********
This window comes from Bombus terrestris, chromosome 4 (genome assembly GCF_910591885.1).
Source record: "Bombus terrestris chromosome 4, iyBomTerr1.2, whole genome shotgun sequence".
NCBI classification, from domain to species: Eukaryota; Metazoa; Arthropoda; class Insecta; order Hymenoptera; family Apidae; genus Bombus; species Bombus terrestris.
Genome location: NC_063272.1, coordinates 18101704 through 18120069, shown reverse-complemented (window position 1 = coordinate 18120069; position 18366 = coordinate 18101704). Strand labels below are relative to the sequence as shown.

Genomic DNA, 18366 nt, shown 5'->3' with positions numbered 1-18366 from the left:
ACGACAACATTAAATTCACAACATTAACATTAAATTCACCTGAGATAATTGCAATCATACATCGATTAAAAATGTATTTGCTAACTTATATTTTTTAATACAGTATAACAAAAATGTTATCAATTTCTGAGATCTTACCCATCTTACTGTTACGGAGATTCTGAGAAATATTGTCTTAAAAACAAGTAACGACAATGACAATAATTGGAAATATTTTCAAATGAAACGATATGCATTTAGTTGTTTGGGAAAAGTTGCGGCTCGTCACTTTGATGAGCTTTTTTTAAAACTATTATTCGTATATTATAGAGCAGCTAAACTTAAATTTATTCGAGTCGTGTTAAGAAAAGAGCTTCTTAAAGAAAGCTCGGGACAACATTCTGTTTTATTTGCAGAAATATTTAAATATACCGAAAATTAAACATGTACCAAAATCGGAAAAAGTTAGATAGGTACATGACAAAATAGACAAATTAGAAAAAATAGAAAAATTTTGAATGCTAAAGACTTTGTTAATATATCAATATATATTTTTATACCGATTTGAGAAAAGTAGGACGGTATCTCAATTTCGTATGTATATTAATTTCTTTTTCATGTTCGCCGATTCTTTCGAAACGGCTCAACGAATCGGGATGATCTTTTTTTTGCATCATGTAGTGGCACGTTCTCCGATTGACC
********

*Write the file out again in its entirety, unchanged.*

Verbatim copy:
This window comes from Bombus terrestris, chromosome 4 (genome assembly GCF_910591885.1).
Source record: "Bombus terrestris chromosome 4, iyBomTerr1.2, whole genome shotgun sequence".
NCBI classification, from domain to species: Eukaryota; Metazoa; Arthropoda; class Insecta; order Hymenoptera; family Apidae; genus Bombus; species Bombus terrestris.
Genome location: NC_063272.1, coordinates 18101704 through 18120069, shown reverse-complemented (window position 1 = coordinate 18120069; position 18366 = coordinate 18101704). Strand labels below are relative to the sequence as shown.

Genomic DNA, 18366 nt, shown 5'->3' with positions numbered 1-18366 from the left:
ACGACAACATTAAATTCACAACATTAACATTAAATTCACCTGAGATAATTGCAATCATACATCGATTAAAAATGTATTTGCTAACTTATATTTTTTAATACAGTATAACAAAAATGTTATCAATTTCTGAGATCTTACCCATCTTACTGTTACGGAGATTCTGAGAAATATTGTCTTAAAAACAAGTAACGACAATGACAATAATTGGAAATATTTTCAAATGAAACGATATGCATTTAGTTGTTTGGGAAAAGTTGCGGCTCGTCACTTTGATGAGCTTTTTTTAAAACTATTATTCGTATATTATAGAGCAGCTAAACTTAAATTTATTCGAGTCGTGTTAAGAAAAGAGCTTCTTAAAGAAAGCTCGGGACAACATTCTGTTTTATTTGCAGAAATATTTAAATATACCGAAAATTAAACATGTACCAAAATCGGAAAAAGTTAGATAGGTACATGACAAAATAGACAAATTAGAAAAAATAGAAAAATTTTGAATGCTAAAGACTTTGTTAATATATCAATATATATTTTTATACCGATTTGAGAAAAGTAGGACGGTATCTCAATTTCGTATGTATATTAATTTCTTTTTCATGTTCGCCGATTCTTTCGAAACGGCTCAACGAATCGGGATGATCTTTTTTTTGCATCATGTAGTGGCACGTTCTCCGATTGACC